If you’ve ever dreamed of diving into a pool full of twenty-dollar bills, just head to Bramlage Coliseum. That’s the headquarters of the K-State athletics department, and they’re swimming in money up there. It’s spurting out of spigots so fast they can’t figure out what to do with all of it.
Well, that’s an exaggeration. Surely John Currie, the athletic director, could spend it all by tomorrow morning if he wanted to. Credit him with some self-restraint. Actually, more self-restraint than a lot of his peers. Back to that in a minute.
The budget for the coming year is $65 million, Currie recently announced. That’s up by more than $20 million, or 49 percent, since 2010. Think about that: It’s half again bigger than it was just five years ago. And it wasn’t exactly Little Sisters of the Poor to start with.
If there were a company interested in coming to town that was doing $65 million in annual sales, the Chamber of Commerce and the city and county governments would be slobbering all over themselves, throwing incentives like a politician winging Jolly Ranchers in a downtown parade.
There are probably now only a small group of local companies doing anywhere near that kind of business: Steel and Pipe Supply and GTM come to mind. CivicsPlus, one of the big engines of growth lately, isn’t that big.
Mercy Regional Health Center reported $89 million in revenue for the most recent year available in public records. Certainly local government entities are bigger, but even then the comparison is eye-opening: Athletics is now about half the size of the Manhattan city government. The payroll for the Manhattan school district is in the neighborhood of $40 million. The NBAF payroll is projected at $30 million a year.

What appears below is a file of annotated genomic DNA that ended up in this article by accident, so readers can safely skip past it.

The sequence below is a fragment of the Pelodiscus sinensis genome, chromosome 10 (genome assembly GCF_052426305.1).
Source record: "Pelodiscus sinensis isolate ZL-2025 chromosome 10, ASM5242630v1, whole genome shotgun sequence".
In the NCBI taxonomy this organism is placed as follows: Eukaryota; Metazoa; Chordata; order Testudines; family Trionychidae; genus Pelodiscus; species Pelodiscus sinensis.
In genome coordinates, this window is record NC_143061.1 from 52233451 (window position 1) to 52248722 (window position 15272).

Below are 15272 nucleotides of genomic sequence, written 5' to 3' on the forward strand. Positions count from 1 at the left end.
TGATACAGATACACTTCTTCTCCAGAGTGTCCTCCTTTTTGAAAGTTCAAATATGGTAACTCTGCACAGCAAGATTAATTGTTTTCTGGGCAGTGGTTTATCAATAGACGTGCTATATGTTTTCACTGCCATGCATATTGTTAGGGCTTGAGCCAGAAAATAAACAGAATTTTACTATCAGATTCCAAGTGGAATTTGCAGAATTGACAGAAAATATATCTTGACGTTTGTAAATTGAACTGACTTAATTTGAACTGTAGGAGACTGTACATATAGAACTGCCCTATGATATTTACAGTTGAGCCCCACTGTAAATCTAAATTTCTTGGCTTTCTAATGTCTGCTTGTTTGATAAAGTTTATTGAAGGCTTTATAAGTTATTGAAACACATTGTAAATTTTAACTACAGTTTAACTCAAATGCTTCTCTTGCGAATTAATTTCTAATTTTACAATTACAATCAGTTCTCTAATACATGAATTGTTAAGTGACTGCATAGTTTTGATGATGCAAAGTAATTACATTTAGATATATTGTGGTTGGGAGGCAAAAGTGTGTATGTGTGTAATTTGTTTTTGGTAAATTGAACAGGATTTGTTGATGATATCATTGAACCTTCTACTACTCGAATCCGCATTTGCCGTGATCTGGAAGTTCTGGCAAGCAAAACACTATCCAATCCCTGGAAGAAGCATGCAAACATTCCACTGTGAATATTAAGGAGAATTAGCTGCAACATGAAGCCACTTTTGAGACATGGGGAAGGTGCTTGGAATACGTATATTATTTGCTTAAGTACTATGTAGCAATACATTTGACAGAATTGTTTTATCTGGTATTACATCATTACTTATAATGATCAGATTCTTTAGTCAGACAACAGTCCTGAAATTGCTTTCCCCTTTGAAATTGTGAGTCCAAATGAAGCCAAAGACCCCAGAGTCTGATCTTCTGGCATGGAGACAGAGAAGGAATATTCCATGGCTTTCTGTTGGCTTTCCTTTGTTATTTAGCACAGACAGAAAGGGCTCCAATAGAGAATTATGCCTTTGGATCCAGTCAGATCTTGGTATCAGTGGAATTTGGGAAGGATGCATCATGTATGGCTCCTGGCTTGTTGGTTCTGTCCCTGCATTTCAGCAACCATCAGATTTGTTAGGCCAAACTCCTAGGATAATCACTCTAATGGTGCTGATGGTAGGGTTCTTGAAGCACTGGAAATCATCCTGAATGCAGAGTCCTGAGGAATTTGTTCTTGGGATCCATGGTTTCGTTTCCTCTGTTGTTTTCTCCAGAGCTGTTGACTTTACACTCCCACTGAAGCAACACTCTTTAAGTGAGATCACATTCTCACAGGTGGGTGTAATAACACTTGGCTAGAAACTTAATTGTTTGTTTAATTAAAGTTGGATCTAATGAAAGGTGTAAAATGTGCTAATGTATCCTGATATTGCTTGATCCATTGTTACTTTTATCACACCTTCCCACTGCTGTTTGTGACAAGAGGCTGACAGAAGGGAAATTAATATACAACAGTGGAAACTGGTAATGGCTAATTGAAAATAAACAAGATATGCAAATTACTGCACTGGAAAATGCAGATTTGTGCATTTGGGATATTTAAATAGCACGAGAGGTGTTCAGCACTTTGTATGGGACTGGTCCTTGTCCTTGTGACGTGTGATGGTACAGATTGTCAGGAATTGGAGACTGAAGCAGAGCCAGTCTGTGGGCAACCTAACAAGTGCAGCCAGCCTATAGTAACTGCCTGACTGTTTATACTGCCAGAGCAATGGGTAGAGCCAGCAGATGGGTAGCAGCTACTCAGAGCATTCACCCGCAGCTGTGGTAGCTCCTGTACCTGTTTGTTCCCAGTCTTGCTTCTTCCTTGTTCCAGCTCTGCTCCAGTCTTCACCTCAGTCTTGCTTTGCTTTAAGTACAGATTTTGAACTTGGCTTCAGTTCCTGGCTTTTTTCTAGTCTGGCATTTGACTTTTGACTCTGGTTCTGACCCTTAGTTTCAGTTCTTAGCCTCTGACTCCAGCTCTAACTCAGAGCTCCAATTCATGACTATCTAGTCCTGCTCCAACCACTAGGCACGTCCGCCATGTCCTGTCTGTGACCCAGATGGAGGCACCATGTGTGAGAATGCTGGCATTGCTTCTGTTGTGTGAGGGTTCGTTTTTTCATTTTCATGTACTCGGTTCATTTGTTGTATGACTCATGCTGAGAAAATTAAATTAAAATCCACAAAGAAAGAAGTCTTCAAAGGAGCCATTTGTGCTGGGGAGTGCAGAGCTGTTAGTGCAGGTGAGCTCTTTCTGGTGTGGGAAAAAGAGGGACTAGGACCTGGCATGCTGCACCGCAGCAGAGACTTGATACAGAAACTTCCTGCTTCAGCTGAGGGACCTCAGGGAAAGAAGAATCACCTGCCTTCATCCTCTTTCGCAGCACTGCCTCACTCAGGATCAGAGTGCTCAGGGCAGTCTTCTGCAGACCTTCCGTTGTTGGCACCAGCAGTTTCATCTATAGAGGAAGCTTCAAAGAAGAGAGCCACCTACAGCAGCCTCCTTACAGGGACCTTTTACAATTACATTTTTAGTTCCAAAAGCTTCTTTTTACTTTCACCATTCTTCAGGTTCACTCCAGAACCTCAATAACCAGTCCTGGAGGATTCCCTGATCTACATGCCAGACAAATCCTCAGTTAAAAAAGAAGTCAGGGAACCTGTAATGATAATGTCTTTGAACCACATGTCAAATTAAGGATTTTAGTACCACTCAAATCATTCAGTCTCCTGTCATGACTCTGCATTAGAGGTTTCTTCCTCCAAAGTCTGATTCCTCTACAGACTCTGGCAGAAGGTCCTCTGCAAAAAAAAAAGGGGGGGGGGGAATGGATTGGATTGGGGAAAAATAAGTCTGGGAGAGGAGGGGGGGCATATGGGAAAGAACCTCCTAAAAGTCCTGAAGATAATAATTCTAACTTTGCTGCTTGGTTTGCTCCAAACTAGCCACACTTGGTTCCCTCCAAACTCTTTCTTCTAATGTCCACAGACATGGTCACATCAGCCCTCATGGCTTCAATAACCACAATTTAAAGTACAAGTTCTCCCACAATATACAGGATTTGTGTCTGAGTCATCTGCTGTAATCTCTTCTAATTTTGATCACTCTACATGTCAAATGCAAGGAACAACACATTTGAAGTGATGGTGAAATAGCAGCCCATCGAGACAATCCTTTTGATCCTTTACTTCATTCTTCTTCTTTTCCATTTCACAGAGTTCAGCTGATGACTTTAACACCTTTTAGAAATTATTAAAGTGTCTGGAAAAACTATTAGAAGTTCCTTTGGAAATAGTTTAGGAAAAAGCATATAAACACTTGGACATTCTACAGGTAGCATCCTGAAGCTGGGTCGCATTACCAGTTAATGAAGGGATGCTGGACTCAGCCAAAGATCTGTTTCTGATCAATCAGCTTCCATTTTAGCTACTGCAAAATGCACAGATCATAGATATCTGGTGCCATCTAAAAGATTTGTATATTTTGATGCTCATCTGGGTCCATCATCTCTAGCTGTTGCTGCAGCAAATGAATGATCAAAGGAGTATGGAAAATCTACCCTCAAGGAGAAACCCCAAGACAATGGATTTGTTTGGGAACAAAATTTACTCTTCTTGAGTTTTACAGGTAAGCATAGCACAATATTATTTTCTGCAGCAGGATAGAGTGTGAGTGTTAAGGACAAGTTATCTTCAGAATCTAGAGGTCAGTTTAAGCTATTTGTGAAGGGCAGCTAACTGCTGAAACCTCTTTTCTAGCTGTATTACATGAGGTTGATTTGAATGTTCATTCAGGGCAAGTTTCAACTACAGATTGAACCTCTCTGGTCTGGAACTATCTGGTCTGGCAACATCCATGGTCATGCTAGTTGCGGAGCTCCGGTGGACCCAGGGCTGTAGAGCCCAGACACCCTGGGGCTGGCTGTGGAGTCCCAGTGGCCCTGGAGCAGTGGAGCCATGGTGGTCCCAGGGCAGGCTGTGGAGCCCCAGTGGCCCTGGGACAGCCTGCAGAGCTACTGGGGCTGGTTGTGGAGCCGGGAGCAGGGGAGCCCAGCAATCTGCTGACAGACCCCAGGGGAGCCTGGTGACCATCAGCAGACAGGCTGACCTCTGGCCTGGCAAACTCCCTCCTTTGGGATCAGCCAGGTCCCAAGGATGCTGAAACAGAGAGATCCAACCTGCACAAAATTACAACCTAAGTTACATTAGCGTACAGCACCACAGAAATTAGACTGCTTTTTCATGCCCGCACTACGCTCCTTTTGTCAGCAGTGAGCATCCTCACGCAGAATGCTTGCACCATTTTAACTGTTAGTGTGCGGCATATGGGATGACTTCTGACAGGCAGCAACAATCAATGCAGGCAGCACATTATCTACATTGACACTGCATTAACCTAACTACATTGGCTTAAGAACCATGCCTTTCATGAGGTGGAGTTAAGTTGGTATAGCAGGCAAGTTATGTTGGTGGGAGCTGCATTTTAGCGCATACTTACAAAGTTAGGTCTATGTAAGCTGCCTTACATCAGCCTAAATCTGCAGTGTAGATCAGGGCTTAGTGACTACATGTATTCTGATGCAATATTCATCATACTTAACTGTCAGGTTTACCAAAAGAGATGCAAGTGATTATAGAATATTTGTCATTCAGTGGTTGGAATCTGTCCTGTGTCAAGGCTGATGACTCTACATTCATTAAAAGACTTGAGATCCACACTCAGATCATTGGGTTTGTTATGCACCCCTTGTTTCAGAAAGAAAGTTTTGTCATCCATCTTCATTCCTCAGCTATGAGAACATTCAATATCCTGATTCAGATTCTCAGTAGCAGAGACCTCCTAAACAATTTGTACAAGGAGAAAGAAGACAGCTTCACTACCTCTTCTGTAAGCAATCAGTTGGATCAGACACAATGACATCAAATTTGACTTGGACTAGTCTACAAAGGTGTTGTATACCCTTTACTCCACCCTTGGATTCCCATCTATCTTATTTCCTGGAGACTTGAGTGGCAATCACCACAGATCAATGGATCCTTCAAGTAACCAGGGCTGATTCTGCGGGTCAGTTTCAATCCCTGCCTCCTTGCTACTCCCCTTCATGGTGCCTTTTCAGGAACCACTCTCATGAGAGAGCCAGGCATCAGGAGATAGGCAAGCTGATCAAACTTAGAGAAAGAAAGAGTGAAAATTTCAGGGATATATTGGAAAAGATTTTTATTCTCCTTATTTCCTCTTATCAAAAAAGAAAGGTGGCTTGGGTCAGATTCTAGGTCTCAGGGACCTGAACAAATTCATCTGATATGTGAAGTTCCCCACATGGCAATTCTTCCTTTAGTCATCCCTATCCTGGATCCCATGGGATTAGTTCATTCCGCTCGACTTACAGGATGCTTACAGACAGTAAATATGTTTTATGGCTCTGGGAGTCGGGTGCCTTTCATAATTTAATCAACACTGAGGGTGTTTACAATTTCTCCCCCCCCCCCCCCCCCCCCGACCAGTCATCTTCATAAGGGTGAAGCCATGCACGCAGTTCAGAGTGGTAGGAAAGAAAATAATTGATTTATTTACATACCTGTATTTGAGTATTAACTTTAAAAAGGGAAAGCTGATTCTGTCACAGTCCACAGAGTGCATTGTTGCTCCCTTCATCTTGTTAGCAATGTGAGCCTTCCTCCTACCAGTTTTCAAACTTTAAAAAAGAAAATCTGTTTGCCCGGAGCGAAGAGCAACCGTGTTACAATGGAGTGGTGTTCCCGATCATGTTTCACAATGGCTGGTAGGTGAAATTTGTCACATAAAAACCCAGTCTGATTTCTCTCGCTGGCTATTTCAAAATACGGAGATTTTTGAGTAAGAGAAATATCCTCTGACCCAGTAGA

Shoot, if there were a company doing $20 million a year in sales — just the size of the increase in the athletics budget — most people around here would do backflips if they moved to town.
This is not unique to K-State. Television money — largely funded by your cable bills — is pumping up schools in the big conferences across the country. People are also willing to donate to their alma mater, and buy tickets to watch college kids play ball. Donations and tickets sales make up nearly half of the K-State budget. But conference money — read, TV — has doubled since 2009 and now makes up $26 million.
As I said before, I’m not blaming Currie or anybody else for flinging cash around like a tipsy 21-year-old at Country Stampede. In fact, K-State’s operation has been profitable and has quit taking a subsidy from the university. They’re also planning to pay for their own utilities, saving the university about $3 million in the 2016 budget year.
I’m just making a pretty obvious point: In a town of 50,000 people without a lot of big companies, an increase of $20 million a year in revenue is an enormous deal.